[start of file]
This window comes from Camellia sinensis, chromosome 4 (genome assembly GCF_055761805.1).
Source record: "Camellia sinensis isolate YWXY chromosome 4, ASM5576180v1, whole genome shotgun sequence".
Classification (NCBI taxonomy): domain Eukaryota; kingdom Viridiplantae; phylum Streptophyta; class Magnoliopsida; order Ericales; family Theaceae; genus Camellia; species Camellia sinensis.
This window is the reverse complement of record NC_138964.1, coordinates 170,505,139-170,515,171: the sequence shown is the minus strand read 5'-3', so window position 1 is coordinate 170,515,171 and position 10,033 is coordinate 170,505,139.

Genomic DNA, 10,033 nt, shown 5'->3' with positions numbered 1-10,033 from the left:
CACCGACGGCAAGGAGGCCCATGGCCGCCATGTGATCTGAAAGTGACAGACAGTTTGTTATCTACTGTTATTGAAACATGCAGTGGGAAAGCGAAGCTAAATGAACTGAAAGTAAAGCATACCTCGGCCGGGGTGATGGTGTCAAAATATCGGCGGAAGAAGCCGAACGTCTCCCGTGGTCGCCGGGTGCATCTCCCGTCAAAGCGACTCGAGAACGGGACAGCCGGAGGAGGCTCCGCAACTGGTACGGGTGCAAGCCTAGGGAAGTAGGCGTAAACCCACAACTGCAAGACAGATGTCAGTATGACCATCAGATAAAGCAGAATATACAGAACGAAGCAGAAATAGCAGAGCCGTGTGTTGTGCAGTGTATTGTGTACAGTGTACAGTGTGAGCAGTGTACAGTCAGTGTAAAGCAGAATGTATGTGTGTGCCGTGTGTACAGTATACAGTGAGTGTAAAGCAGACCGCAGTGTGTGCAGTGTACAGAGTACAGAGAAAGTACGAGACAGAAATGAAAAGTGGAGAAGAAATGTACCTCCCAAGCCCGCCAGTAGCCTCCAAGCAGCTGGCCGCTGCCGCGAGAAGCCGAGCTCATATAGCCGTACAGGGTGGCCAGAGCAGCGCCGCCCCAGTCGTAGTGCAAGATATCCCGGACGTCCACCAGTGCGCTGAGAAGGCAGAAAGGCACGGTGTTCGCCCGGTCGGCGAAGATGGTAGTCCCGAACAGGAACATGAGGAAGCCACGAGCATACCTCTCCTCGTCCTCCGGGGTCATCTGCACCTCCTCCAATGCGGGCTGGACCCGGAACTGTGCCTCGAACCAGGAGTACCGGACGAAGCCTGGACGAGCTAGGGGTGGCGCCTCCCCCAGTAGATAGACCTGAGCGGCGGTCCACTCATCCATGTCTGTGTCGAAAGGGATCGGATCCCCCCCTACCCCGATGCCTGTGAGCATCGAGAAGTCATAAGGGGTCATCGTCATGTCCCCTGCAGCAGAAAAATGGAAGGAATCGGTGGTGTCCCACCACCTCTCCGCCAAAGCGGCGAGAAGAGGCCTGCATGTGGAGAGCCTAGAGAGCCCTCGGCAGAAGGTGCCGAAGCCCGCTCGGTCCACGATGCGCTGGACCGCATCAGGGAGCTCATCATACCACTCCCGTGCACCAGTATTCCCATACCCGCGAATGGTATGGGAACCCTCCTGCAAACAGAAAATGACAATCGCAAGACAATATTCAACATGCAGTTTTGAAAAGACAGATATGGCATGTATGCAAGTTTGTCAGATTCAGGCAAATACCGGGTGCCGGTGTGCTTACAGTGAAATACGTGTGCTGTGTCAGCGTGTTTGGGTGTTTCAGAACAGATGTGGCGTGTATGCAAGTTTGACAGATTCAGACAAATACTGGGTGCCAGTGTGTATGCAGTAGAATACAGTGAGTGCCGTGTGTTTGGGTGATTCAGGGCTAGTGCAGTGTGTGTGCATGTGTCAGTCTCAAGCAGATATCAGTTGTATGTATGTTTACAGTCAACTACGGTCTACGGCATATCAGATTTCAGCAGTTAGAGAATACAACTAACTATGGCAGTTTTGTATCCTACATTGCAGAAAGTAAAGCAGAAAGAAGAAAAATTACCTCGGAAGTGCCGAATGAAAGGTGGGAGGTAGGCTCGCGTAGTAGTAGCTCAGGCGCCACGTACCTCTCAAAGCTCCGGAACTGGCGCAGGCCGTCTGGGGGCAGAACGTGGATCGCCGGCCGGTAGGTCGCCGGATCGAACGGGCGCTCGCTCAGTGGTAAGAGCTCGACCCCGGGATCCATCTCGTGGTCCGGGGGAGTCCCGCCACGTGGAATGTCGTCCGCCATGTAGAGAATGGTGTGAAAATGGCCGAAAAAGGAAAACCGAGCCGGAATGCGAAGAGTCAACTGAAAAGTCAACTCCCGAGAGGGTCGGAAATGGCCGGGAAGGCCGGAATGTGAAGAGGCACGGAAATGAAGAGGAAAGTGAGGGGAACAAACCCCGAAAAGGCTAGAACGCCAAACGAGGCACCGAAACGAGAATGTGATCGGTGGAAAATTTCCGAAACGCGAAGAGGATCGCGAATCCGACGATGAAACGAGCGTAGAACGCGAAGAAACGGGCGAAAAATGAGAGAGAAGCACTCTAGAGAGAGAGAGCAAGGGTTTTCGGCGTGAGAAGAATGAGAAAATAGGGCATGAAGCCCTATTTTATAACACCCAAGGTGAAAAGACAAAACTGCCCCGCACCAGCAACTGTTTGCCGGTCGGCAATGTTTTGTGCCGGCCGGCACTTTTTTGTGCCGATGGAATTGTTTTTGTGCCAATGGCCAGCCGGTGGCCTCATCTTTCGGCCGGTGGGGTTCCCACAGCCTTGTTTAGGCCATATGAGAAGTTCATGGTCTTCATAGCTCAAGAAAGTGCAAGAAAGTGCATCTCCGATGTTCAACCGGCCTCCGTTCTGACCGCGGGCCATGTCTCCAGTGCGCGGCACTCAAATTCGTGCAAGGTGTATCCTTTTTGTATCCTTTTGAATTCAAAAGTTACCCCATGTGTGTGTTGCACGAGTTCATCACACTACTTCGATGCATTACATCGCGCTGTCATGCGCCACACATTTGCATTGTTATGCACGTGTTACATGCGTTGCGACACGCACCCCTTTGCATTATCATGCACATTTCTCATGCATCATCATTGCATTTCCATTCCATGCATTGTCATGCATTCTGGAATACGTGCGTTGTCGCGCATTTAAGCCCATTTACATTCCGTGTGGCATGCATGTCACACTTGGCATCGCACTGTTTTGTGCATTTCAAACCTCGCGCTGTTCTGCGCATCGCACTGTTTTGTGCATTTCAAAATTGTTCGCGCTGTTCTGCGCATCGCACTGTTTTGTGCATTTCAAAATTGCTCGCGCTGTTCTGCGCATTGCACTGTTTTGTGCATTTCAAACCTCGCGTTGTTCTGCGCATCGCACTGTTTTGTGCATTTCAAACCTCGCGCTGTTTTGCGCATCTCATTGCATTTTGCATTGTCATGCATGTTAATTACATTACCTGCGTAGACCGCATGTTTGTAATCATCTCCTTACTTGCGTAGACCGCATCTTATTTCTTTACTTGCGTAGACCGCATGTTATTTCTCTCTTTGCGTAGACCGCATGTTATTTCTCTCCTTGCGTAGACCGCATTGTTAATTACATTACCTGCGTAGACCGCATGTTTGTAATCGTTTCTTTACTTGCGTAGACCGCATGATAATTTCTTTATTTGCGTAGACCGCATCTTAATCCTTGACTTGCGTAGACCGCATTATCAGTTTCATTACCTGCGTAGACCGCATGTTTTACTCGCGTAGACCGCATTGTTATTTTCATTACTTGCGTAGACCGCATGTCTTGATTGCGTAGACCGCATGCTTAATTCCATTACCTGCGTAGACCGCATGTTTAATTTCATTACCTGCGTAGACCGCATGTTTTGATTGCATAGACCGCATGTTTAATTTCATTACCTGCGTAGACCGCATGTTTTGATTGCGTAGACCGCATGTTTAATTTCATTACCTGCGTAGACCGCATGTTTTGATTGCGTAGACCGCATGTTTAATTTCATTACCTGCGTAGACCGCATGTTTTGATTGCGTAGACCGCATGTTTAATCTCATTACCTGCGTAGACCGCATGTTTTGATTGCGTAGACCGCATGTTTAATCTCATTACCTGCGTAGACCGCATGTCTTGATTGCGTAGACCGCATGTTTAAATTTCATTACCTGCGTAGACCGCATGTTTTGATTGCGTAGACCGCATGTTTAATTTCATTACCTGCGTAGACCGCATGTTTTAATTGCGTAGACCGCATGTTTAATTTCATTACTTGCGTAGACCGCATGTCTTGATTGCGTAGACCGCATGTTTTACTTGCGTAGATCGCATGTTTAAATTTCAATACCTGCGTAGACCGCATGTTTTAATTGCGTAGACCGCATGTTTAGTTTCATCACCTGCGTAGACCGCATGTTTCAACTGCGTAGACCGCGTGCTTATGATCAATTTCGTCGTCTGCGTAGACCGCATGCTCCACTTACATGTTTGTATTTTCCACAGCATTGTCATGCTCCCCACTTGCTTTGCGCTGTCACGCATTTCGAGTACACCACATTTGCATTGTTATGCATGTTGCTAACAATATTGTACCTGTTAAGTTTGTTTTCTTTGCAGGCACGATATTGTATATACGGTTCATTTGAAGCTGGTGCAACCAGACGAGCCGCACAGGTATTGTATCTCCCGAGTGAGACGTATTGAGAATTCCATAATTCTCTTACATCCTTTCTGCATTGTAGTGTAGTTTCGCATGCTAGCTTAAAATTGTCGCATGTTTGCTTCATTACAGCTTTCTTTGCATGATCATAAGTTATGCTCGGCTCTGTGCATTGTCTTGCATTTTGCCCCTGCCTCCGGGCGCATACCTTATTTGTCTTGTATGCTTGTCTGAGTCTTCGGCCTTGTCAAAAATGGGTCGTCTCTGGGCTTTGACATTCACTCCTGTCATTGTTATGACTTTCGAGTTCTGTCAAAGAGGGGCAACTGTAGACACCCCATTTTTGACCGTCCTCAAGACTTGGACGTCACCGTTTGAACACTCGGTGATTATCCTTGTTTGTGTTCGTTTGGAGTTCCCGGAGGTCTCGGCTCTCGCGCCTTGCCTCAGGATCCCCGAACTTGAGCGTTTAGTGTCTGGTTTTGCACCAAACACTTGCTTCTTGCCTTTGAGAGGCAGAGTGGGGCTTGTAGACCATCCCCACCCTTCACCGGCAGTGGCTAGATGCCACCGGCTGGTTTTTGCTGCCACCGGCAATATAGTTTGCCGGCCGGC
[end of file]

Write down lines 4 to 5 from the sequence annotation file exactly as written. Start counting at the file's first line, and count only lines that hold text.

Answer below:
This window is the reverse complement of record NC_138964.1, coordinates 170,505,139-170,515,171: the sequence shown is the minus strand read 5'-3', so window position 1 is coordinate 170,515,171 and position 10,033 is coordinate 170,505,139.

Genomic DNA, 10,033 nt, shown 5'->3' with positions numbered 1-10,033 from the left: